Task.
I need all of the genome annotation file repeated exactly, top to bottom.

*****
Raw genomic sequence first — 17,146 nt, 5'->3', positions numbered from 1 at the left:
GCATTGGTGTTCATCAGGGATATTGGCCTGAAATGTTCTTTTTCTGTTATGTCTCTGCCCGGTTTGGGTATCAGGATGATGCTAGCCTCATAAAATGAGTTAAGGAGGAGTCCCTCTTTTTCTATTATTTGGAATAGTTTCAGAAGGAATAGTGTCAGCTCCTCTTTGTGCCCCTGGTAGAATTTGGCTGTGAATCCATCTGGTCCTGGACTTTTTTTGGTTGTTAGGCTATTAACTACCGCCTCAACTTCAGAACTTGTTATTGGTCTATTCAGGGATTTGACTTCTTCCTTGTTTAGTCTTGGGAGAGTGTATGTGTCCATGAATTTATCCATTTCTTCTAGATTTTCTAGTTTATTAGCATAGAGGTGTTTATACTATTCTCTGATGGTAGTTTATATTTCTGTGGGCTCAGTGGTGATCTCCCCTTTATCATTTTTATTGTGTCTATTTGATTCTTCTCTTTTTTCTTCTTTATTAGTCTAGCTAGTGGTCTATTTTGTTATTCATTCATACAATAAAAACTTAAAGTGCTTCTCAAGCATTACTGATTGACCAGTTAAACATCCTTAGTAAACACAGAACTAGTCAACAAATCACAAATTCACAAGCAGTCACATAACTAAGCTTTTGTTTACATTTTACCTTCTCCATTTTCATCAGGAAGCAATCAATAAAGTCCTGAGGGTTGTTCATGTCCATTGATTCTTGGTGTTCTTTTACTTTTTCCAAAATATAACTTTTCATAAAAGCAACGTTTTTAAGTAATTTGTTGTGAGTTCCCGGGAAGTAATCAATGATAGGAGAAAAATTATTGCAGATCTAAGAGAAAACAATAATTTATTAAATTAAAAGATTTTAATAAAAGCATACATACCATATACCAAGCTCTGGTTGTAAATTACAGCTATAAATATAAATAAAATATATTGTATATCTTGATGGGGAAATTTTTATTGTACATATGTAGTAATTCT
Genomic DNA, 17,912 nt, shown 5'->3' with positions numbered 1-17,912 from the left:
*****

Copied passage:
Raw genomic sequence first — 17,146 nt, 5'->3', positions numbered from 1 at the left:
GCATTGGTGTTCATCAGGGATATTGGCCTGAAATGTTCTTTTTCTGTTATGTCTCTGCCCGGTTTGGGTATCAGGATGATGCTAGCCTCATAAAATGAGTTAAGGAGGAGTCCCTCTTTTTCTATTATTTGGAATAGTTTCAGAAGGAATAGTGTCAGCTCCTCTTTGTGCCCCTGGTAGAATTTGGCTGTGAATCCATCTGGTCCTGGACTTTTTTTGGTTGTTAGGCTATTAACTACCGCCTCAACTTCAGAACTTGTTATTGGTCTATTCAGGGATTTGACTTCTTCCTTGTTTAGTCTTGGGAGAGTGTATGTGTCCATGAATTTATCCATTTCTTCTAGATTTTCTAGTTTATTAGCATAGAGGTGTTTATACTATTCTCTGATGGTAGTTTATATTTCTGTGGGCTCAGTGGTGATCTCCCCTTTATCATTTTTATTGTGTCTATTTGATTCTTCTCTTTTTTCTTCTTTATTAGTCTAGCTAGTGGTCTATTTTGTTATTCATTCATACAATAAAAACTTAAAGTGCTTCTCAAGCATTACTGATTGACCAGTTAAACATCCTTAGTAAACACAGAACTAGTCAACAAATCACAAATTCACAAGCAGTCACATAACTAAGCTTTTGTTTACATTTTACCTTCTCCATTTTCATCAGGAAGCAATCAATAAAGTCCTGAGGGTTGTTCATGTCCATTGATTCTTGGTGTTCTTTTACTTTTTCCAAAATATAACTTTTCATAAAAGCAACGTTTTTAAGTAATTTGTTGTGAGTTCCCGGGAAGTAATCAATGATAGGAGAAAAATTATTGCAGATCTAAGAGAAAACAATAATTTATTAAATTAAAAGATTTTAATAAAAGCATACATACCATATACCAAGCTCTGGTTGTAAATTACAGCTATAAATATAAATAAAATATATTGTATATCTTGATGGGGAAATTTTTATTGTACATATGTAGTAATTCT
Genomic DNA, 17,912 nt, shown 5'->3' with positions numbered 1-17,912 from the left: